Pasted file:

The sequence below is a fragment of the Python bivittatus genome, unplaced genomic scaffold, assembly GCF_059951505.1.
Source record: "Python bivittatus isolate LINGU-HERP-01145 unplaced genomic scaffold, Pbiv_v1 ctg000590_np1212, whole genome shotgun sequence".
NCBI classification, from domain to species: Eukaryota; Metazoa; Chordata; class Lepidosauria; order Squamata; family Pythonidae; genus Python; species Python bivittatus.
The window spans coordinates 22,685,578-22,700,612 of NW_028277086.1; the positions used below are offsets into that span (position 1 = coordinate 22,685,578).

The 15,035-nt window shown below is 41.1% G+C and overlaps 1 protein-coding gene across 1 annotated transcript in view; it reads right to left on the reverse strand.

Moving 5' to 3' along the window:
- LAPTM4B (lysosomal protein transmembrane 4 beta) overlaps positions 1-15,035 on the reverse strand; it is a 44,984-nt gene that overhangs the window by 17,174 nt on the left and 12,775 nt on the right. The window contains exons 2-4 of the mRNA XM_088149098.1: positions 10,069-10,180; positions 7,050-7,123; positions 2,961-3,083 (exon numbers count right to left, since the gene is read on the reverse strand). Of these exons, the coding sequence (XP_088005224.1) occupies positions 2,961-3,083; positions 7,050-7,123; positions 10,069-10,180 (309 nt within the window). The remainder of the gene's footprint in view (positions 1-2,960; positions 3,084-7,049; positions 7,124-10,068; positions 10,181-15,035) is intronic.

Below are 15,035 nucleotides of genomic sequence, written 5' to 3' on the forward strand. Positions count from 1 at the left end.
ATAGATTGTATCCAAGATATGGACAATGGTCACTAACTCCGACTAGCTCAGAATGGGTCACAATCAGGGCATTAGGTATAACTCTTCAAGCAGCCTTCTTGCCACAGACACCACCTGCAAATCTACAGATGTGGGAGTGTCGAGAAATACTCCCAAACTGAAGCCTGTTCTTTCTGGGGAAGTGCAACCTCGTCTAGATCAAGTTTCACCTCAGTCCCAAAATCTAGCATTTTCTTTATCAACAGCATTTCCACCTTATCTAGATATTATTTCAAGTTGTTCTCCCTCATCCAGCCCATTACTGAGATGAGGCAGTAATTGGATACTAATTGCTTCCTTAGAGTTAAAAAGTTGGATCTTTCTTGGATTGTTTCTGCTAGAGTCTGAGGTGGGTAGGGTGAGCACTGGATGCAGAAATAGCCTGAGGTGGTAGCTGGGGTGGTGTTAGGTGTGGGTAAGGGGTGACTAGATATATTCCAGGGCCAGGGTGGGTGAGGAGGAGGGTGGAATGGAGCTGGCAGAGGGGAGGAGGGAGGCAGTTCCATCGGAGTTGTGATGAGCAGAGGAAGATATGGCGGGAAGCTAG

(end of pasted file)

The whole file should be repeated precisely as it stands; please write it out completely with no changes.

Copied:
The sequence below is a fragment of the Python bivittatus genome, unplaced genomic scaffold, assembly GCF_059951505.1.
Source record: "Python bivittatus isolate LINGU-HERP-01145 unplaced genomic scaffold, Pbiv_v1 ctg000590_np1212, whole genome shotgun sequence".
NCBI classification, from domain to species: Eukaryota; Metazoa; Chordata; class Lepidosauria; order Squamata; family Pythonidae; genus Python; species Python bivittatus.
The window spans coordinates 22,685,578-22,700,612 of NW_028277086.1; the positions used below are offsets into that span (position 1 = coordinate 22,685,578).

The 15,035-nt window shown below is 41.1% G+C and overlaps 1 protein-coding gene across 1 annotated transcript in view; it reads right to left on the reverse strand.

Moving 5' to 3' along the window:
- LAPTM4B (lysosomal protein transmembrane 4 beta) overlaps positions 1-15,035 on the reverse strand; it is a 44,984-nt gene that overhangs the window by 17,174 nt on the left and 12,775 nt on the right. The window contains exons 2-4 of the mRNA XM_088149098.1: positions 10,069-10,180; positions 7,050-7,123; positions 2,961-3,083 (exon numbers count right to left, since the gene is read on the reverse strand). Of these exons, the coding sequence (XP_088005224.1) occupies positions 2,961-3,083; positions 7,050-7,123; positions 10,069-10,180 (309 nt within the window). The remainder of the gene's footprint in view (positions 1-2,960; positions 3,084-7,049; positions 7,124-10,068; positions 10,181-15,035) is intronic.

Below are 15,035 nucleotides of genomic sequence, written 5' to 3' on the forward strand. Positions count from 1 at the left end.
ATAGATTGTATCCAAGATATGGACAATGGTCACTAACTCCGACTAGCTCAGAATGGGTCACAATCAGGGCATTAGGTATAACTCTTCAAGCAGCCTTCTTGCCACAGACACCACCTGCAAATCTACAGATGTGGGAGTGTCGAGAAATACTCCCAAACTGAAGCCTGTTCTTTCTGGGGAAGTGCAACCTCGTCTAGATCAAGTTTCACCTCAGTCCCAAAATCTAGCATTTTCTTTATCAACAGCATTTCCACCTTATCTAGATATTATTTCAAGTTGTTCTCCCTCATCCAGCCCATTACTGAGATGAGGCAGTAATTGGATACTAATTGCTTCCTTAGAGTTAAAAAGTTGGATCTTTCTTGGATTGTTTCTGCTAGAGTCTGAGGTGGGTAGGGTGAGCACTGGATGCAGAAATAGCCTGAGGTGGTAGCTGGGGTGGTGTTAGGTGTGGGTAAGGGGTGACTAGATATATTCCAGGGCCAGGGTGGGTGAGGAGGAGGGTGGAATGGAGCTGGCAGAGGGGAGGAGGGAGGCAGTTCCATCGGAGTTGTGATGAGCAGAGGAAGATATGGCGGGAAGCTAG